There are lawyers who are eager to advocate for their clients, and then there are lawyers who are so overzealously eager to advocate for their clients that they’re willing to do just about anything to win a case. Some of those that fall into the latter group are a**holes, but others are just plain awesome.
The guy we’re writing about today is a rock star of epic proportions. Who the hell leaves a Ferrari to be destroyed in quickly rising floodwaters to get a hearing?
A guy who shrugs it off and says he’ll get another one…
Unless you are working on fixing this, you might not be ‘essential’ today.
I was feeling pretty goddamn sorry for myself yesterday afternoon. I was working when it felt like everybody else on the Eastern seaboard had the day off. I wanted to sit in bed and watch Homeland instead of writing whatever the hell I wrote yesterday. I couldn’t even get a pizza delivered. When New York City immigrants aren’t out there trying to make a buck, you know things are shut down.
But then a crane nearly fell down and I realized that a bunch of people were “remoting in” and trying to work or appear to be work, and it made me feel better. Who are these clients that needed “service” yesterday? What the hell do they want today? Honestly, the worst part about being a lawyer with clients is that I believe “client” is Greek for “unreasonable omega-hole.”
Did you work yesterday? What is your firm’s “storm plan” to keep you billing hours instead of taking A DAY OR TWO off? There are some fun stories about Cravath’s and Orrick’s emergency keep working plans. Let’s take a look and take a poll to see who is really working today…
Hurricane Irene: She came. She saw. She blew. She sucked? In the wake of HurricaneTropical Storm Irene, people have been expressing their displeasure with the way this natural disaster panned out. Apparently, we’re now so bitter as a society that we’re wishing greater harm upon ourselves. That’s a little sick, no?
After days of preparation, there is still a lot of damage to deal with in the aftermath of the storm. So, for all of you Irene naysayers, consider these facts. Across the Eastern Seaboard, millions of people are without power. As of this morning, at least 21 people have lost their lives. We’re looking at estimated property losses of $7 billion.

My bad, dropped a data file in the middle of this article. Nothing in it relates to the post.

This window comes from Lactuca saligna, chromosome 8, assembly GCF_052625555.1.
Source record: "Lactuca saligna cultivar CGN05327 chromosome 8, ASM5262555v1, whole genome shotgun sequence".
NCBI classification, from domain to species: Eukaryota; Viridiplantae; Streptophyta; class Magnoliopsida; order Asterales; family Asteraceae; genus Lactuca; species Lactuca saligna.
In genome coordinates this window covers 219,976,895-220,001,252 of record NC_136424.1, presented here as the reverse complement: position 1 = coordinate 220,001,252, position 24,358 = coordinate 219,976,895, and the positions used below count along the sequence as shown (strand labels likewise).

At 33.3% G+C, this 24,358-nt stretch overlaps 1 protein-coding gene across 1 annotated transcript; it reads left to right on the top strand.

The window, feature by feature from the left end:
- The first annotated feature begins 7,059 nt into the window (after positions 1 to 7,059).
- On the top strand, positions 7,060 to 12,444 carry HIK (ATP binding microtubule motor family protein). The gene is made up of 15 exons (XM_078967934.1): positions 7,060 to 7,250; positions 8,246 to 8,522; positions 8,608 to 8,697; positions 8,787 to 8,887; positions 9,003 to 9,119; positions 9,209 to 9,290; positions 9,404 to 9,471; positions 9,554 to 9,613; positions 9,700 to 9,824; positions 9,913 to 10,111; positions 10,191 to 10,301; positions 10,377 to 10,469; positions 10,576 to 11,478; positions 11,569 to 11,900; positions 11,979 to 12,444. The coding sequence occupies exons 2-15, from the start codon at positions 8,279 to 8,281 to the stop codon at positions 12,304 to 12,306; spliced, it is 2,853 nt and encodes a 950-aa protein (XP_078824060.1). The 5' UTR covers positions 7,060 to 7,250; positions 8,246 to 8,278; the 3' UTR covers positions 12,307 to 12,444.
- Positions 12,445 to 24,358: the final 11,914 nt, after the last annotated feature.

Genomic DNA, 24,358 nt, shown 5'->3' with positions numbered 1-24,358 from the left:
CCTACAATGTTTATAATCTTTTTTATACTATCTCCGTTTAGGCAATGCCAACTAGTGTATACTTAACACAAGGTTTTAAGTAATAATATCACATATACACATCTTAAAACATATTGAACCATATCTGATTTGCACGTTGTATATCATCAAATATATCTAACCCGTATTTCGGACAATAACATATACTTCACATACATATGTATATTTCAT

UPDATE (1:10 PM): The property losses could actually run as high as $13 billion, meaning that total economic losses could reach $14 billion to $26 billion (because “the rule of thumb is that total economic losses are equal to about twice property losses”). See this interesting post, entitled “How Irene Lived Up to the Hype,” by Nate Silver.
In the legal world, we know that it pays to be prepared, but there are some things that we just can’t work around….
Ed. note: The Asia Chronicles column is authored by Kinney Recruiting. Kinney has made more placements of U.S. associates, counsels and partners in Asia than any other recruiting firm in each of the past seven years. You can reach them by email: email@example.com.
Things have changed recently in Korea – a few of our US and UK client firms are looking, very selectively, for a lateral US associate hire. Until just recently, there was not much hiring like this going on in Korea, since US and UK firms started opening offices there. We have already placed two US associates in Korea in the past month at top firms. Most of the hiring partners we work with in Korea do not actively work with other recruiters.
If you are a Korean fluent US associate in London, New York or another major US market, 2nd to 6th year, at a top 20 firm, with cap markets or M&A focus (or mix), or project finance background, and you are interested in lateraling to Korea to a top US or UK firm, please feel free to reach out to us at firstname.lastname@example.org or email@example.com. Our head of Asia, Evan Jowers, was just in Korea recently, and Evan and Robert Kinney will be in Korea in a few weeks. We are in the process of helping several firms open new offices in Korea (a number of which are interviewing our partner level candidates) and also helping existing offices there fill openings.
Professor Joel P. Trachtman has developed a unique, practical guide to help lawyers analyze, argue, and write effectively.
The Tools of Argument: How the Best Lawyers Think, Argue, and Win is a highly readable 200-page book, available for about $10 in paperback or e-book. Chapters focus on foundational principles in legal argument: procedure, interpretation of contracts and statutes, use of evidence, and more. The material covered is taught only implicitly in law school. Yet, when up-and-coming attorneys master these straightforward tools, they will think and argue like the best lawyers.
For most attorneys, time spent managing the books is a necessary evil at best. Yet it is undeniably a crucial aspect of running a successful practice. With that in mind, we invite you to view or download a free webinar by Above the Law and our friends at Clio to learn how to better manage your finances.
Take this opportunity to learn what it takes to streamline your accounting and get the most out of your time. The webinar agenda:
● The basics of accounting for lawyers.
● How legal accounting differs from regular accounting.
● Report and reconciliation issues surrounding trust accounts.
● How to pick and integrate the best accounting tools for your practice.
● Steps to prepare your tax return for your firm’s income.
Do not miss this crucial chance to optimize your accounting practices. Save time and get back to billing!